If you are planning on buying a ferry ticket to Morocco, consider sailing out of the little-known port of Motril, which is an hour and a half south of Granada. If you don't want to make the detour all the way to Algeciras, the boat from Motril to Melilla costs about the same as from Algeciras to Ceuta (€36 for adult, €32 for ages 17-21). Drawbacks: Ferries leave only once a day, and the trip is several hours long (although you may enjoy the cruise). Melilla is a bit out of the way, but if you plan on heading straight for Fes or Tazekka National Park, it may be a good starting point.
Traveling Charles used this information and hitched the ferry in May & June 2013. Since they were two people, they were unsuccessfull asking the trucks waiting in line to board the boat and many of the drivers said no, as they can only take one person. But they asked the guy who was in charge of loading the boats and he was the key for getting a ride as he said he'd help them and basically gave permission to one of the drivers to take two people and so the driver who had previously said no, was then happy to take them now that he had the permission.
Coming from Morocco
Arriving by ferry from Morocco you should have tried to locate a ride on or before the ferry. If this failed (as it did in my case) you arrive at the passengers port. Go past the places where there are long distance buses and you'll come to a crossing. Follow the signs to whatever direction you're going to. If your going direction Malaga (many people going long-distance here) follow the signs to Malaga for a couple of minutes and you'll see the huge shipping port. Keep on walking until you come to a roundabout where there will be many trucks going in slow speed and many cars from all over Europe coming from the ferry. Although these cars tend to be full.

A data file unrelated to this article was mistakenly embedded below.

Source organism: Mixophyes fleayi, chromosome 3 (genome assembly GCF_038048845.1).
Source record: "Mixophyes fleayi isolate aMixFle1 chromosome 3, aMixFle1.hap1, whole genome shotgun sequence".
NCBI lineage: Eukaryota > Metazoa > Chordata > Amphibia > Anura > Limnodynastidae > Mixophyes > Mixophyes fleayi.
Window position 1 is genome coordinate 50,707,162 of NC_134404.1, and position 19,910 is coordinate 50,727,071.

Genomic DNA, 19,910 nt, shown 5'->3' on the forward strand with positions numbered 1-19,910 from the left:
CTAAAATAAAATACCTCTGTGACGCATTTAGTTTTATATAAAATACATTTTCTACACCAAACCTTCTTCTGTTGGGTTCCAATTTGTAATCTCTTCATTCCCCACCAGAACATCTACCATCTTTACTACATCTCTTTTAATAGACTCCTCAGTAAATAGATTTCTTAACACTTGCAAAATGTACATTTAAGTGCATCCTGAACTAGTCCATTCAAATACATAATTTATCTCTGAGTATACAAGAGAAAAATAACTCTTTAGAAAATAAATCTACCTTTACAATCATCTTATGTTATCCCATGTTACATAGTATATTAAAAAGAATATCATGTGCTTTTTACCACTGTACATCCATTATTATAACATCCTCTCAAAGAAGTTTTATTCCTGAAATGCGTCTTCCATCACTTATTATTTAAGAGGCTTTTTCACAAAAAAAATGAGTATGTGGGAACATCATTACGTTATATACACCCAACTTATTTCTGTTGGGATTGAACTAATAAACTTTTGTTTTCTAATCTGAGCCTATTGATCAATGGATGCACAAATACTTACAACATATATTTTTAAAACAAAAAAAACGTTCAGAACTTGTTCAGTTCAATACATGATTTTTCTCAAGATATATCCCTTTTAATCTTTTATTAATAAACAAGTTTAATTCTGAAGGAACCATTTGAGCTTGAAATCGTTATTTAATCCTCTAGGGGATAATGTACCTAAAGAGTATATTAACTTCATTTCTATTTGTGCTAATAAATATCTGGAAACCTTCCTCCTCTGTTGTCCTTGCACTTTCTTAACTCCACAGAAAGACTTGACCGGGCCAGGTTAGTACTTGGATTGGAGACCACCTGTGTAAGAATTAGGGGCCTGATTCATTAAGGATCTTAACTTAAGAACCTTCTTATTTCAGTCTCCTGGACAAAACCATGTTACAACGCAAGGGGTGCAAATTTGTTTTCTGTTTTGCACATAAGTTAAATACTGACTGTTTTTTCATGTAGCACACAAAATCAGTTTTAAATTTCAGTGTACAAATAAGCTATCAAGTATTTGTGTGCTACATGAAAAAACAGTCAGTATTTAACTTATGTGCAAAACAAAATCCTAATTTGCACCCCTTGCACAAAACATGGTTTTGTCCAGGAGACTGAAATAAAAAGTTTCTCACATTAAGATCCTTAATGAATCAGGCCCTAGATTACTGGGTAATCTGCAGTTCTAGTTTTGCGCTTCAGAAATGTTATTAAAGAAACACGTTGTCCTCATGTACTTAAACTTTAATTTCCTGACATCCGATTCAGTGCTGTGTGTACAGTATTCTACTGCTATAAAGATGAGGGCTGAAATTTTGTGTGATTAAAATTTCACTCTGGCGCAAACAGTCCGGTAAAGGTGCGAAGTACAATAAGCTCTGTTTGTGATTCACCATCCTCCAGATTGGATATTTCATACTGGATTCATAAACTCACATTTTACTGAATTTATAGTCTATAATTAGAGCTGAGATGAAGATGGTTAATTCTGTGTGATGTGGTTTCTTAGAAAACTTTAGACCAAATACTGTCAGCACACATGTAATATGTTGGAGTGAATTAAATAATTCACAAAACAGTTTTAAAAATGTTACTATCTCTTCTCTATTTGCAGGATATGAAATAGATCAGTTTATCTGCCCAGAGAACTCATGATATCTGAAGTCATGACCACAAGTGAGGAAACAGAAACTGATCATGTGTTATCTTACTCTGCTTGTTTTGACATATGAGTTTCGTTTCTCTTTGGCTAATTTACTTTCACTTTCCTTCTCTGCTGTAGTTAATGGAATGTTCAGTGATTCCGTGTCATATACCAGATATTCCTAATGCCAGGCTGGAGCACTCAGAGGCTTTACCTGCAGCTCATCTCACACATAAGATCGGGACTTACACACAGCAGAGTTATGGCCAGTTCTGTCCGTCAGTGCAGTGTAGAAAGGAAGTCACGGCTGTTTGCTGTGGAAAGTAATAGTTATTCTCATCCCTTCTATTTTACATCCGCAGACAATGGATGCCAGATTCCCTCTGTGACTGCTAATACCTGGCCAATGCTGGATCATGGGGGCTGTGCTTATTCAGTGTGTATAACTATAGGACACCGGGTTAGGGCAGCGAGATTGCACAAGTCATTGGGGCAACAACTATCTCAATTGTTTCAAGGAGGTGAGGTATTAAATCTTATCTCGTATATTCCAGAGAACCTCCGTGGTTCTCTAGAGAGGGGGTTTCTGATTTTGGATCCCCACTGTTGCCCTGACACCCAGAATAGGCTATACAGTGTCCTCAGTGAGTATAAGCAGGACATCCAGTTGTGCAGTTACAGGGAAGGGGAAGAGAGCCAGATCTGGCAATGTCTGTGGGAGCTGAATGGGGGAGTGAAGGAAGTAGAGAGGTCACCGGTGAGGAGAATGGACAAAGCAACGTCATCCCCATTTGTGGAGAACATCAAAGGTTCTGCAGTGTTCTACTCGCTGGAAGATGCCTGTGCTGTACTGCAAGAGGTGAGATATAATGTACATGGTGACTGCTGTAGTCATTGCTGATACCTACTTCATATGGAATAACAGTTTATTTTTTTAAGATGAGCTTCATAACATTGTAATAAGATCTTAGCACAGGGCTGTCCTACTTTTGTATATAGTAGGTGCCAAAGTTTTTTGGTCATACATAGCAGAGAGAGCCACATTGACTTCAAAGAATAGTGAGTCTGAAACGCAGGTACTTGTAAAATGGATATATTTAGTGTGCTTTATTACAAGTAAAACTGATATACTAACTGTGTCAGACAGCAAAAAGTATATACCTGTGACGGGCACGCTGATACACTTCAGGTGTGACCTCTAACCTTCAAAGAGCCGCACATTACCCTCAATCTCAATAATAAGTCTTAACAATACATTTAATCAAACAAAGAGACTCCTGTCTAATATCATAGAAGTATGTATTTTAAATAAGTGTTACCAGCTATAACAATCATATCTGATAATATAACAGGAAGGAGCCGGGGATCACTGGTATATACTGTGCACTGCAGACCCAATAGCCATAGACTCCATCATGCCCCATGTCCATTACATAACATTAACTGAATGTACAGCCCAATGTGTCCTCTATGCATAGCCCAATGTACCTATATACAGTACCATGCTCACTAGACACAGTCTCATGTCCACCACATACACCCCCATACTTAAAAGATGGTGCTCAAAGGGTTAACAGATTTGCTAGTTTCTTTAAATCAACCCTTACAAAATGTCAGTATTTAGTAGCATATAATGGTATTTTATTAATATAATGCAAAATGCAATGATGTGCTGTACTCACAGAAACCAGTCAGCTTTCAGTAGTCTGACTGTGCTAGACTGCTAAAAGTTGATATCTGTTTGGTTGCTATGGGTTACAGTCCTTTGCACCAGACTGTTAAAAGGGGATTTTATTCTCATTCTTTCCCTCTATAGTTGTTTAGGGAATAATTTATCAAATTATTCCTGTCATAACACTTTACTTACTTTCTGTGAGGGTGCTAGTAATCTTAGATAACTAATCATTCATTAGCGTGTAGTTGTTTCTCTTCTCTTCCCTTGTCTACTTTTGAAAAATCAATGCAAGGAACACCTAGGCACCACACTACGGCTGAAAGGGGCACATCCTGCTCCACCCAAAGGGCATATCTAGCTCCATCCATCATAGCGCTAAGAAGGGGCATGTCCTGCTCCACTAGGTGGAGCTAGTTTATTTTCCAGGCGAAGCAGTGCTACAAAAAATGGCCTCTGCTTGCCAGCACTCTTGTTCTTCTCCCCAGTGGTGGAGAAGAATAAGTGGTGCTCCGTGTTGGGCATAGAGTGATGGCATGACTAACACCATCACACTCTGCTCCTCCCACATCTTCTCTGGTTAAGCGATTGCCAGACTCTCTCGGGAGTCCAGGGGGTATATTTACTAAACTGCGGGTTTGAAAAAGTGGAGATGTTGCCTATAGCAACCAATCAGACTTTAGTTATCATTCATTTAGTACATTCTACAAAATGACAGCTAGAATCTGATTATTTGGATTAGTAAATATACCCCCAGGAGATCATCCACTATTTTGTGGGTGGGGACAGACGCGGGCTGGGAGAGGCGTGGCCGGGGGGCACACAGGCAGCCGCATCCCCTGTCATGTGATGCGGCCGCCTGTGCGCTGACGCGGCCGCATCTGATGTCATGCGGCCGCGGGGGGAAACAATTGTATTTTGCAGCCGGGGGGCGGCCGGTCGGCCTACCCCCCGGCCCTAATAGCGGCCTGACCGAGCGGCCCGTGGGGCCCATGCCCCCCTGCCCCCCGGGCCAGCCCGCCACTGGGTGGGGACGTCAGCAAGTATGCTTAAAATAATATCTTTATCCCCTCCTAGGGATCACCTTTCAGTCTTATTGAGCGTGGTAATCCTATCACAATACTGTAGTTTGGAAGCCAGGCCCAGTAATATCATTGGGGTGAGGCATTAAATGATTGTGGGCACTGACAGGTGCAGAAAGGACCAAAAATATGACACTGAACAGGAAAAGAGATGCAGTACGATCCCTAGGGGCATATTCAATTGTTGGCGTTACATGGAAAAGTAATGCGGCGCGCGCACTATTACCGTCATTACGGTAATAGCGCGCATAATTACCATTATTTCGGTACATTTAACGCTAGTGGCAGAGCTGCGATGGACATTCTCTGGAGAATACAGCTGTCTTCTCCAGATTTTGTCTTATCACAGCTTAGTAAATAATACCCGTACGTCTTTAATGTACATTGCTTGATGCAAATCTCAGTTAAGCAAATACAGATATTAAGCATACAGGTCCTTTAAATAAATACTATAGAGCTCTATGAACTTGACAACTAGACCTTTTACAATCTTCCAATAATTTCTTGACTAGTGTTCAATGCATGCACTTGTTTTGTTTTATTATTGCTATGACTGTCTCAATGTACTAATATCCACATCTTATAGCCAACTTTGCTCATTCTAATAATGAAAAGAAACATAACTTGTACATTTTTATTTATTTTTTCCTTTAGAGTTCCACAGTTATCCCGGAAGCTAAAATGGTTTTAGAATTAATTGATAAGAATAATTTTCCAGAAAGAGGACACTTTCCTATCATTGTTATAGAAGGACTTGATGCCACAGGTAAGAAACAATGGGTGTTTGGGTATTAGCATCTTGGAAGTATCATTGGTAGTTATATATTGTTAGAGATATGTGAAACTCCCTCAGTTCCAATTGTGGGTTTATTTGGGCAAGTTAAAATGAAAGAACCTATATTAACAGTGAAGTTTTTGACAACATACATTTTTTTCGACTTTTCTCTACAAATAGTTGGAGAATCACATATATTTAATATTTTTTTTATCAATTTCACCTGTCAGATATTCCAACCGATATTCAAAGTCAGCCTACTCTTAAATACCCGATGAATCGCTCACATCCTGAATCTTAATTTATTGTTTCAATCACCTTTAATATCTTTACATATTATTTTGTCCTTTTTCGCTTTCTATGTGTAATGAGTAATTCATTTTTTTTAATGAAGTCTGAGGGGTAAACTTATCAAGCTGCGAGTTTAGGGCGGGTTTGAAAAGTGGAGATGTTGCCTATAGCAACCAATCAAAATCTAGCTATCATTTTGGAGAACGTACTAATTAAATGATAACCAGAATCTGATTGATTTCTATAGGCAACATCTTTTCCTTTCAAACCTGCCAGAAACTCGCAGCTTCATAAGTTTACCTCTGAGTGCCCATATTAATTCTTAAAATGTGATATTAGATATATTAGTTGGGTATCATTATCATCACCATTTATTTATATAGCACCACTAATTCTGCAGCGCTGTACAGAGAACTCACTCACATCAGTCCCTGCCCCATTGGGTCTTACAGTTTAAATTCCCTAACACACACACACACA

If you're going far make sure the driver drives on Playa del Sol or some other motorway and don't avoid them because they aren't free.
Vrana found that if you just walk over to where the cars are being led off the ferry and out of the port area (the roundabout by the main building), you can find a lot of people hitching and cars that stop. She found a ride directly to Amsterdam there.
Fedecicco found his lift on the same round about but he was very lucky. It is better to try next to the harbour (you can see also a petrol station but don't ask there) there is an alimentary security control for trucks. All trucks trasporting fish or fruit (the bests to go straight in continental europe) must pass by it and stop inside. He arrived there during spanish holidays (semana santa) that's why it was pretty hard but normally this option should be the best. Either try directly at the ferry harbour (not the big merchandise one) where cars and trucks leave the ferries, or look for trucks that doesn't cross the sea and just wait for containers.
Around the harbour are plenty of supposedly "cheap hotels" for around 10€/night. However, the waiting hall for the ferries is open 24/24h, is actually safe, controlled and also some other people (locals/homeless/travelers) sleep in it. If you don't find a lift for the ferry or a long lift for Europe, it is better to sleep there and try the next day instead of moving somewhere else. nomad:Algeciras